Now consider a board with term limits. Each board member (not the ED/CEO) year around must actively look for potential new members. With term limits, the board is required to actively recruit new members. What happens is every 3 to 5 years more and more spheres of influence (X, Y and Z) begin to develop and the organization’s donor base widens (see my very crude and technology challenged drawing below, taken from Mr. Loring’s flip chart).

I am not saying that former board members should be put to pasture. Good board members conduct exit interviews of outgoing members and ask questions such as, “What would you like to do now?” Your board must have a plan that keeps former board members engaged. Creating an honorary council (not board) is one idea, however do not make it in name only, include with that designation some duties!

If your bylaws do not include term limits, please implement them soon. Do not take my word for it however. Engage your board in some research and as always, please respond with your thoughts.

Thursday, March 25, 2010

Is Your Organization Ready for the Next Five Years?

In March of this year I had the privilege to attend the Community Foundation of Broward County’s Boards in Action Leadership Academy. The two-day workshop I attended was only part of an extensive 18-month program designed to assist area nonprofits in reaching their highest potential. Chuck Loring of Loring, Sternberg & Associates, an Indianapolis & Fort Lauderdale based nonprofit fund raising and management consulting firm, lead the informative and thought provoking program.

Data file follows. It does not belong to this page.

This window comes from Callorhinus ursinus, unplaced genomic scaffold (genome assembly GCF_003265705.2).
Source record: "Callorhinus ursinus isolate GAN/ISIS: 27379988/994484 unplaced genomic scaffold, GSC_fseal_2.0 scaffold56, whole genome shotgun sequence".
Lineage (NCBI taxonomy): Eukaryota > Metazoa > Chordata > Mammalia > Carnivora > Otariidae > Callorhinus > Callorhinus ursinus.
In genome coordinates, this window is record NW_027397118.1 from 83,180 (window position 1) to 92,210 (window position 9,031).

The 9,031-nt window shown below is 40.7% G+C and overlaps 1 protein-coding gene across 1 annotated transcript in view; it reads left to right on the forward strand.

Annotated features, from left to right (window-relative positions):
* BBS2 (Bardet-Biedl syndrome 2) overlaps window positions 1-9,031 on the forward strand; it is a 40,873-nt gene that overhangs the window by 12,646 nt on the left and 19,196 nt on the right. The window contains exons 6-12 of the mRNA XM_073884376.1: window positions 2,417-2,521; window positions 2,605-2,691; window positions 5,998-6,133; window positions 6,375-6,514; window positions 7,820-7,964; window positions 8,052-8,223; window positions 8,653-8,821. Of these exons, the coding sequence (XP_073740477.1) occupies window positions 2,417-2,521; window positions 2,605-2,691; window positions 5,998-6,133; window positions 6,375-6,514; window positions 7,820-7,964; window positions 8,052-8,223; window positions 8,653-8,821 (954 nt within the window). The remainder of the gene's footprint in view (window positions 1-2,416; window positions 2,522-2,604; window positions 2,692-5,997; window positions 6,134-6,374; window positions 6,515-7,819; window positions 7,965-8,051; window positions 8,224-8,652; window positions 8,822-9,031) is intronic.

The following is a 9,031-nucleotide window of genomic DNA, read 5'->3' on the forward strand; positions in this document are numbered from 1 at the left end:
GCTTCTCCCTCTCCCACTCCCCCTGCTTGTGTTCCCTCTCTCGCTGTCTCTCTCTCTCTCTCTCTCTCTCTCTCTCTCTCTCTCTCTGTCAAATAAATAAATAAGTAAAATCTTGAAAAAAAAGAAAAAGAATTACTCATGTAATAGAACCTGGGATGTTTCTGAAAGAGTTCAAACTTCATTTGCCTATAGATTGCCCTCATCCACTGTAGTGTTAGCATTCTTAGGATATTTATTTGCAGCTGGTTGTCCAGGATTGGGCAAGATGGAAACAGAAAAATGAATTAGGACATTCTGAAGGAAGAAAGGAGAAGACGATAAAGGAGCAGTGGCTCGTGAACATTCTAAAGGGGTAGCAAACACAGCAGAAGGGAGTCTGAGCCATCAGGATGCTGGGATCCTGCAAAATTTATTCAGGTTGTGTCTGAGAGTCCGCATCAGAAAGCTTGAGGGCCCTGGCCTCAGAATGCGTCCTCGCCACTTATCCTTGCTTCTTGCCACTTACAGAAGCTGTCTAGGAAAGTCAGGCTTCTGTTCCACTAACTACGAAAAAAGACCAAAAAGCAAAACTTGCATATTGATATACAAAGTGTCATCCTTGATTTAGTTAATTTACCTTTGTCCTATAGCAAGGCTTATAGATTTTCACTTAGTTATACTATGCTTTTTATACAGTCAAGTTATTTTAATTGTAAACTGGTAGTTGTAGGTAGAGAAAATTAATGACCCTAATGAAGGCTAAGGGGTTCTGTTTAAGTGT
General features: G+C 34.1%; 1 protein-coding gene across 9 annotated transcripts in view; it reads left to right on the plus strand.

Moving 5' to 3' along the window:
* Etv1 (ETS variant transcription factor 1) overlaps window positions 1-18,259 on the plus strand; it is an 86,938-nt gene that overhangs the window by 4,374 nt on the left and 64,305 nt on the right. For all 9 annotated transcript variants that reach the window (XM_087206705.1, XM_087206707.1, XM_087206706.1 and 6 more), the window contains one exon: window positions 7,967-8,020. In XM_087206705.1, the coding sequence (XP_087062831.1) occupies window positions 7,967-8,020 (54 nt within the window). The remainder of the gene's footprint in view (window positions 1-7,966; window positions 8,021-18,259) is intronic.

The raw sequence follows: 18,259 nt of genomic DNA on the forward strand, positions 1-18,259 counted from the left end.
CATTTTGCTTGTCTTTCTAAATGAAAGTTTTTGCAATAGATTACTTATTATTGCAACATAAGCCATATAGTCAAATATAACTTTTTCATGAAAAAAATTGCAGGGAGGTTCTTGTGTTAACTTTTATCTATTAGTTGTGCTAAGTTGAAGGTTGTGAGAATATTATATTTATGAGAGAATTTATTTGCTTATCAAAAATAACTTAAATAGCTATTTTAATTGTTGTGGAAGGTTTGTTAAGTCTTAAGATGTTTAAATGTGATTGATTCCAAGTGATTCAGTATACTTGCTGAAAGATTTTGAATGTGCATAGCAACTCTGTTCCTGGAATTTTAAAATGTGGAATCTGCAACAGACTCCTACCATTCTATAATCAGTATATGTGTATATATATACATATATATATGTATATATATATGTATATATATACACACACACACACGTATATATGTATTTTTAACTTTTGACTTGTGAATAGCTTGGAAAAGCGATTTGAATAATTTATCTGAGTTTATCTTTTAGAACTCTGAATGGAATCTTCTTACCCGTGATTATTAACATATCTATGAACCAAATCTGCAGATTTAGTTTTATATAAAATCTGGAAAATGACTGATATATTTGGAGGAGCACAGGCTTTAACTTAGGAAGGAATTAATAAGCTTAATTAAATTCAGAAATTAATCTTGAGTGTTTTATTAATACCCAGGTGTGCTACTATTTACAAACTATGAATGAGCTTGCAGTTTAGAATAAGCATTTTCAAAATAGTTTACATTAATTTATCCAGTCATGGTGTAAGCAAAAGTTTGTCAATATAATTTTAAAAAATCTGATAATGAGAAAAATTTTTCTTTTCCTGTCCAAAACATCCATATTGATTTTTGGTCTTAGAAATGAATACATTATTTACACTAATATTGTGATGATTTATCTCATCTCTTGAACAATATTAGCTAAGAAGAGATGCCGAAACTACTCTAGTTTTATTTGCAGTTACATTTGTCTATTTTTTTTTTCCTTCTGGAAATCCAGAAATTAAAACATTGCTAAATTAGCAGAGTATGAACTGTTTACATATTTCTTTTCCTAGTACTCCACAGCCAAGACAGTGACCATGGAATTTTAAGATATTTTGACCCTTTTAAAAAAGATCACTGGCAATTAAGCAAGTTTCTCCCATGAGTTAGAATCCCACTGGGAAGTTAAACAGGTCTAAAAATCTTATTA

In a room full of board members and ED/CEOs representing 16 different organizations, Mr. Loring opened the first morning’s session with a statement and an example of how important it is for board members and staff to be connected and connected on the same page. In the aftermath of 9/11, local nonprofit organizations went into survival mode. Emphatically, Loring described the difference between organizations that survived the crisis and organizations that did not—simply, if the board and staff were connected and working towards the same goals via the vision and values of the organization, the organization survived.

Statistics taken from the Nonprofit Times report that fundraising is down for the first time in 20 years. Using this evidence, Loring emphasized why boards and staff must connect by describing the salient needs of nonprofits in the next five years—more money, more volunteers, more staff, more board members, and branding and marketing awareness. With the exponential increase of nonprofits in the past 20 years, each one must articulate what sets it apart from all the others. Furthermore, Bridgespan estimates that 75% of the current ED/CEOs will be gone in the next five years. Unquestionably, consideration and action on all of these needs are vital to the survival of an organization.

The following are questions your board should ask of itself: Does your board participate in fundraising? Do your board and staff have a recruitment and training program for volunteers? Do your board and staff keep a pulse on the new social media and recruit and employ members of the younger generation to keep up with such trends? Does your board recruit potential board members year around? Does your organization occupy a unique place in the community? Finally, does your organization incorporate leadership planning into its overall board governance?

The podcasts on the CoreStratagies website offer insight into many of these issues. Please peruse them and comment with your thoughts and questions.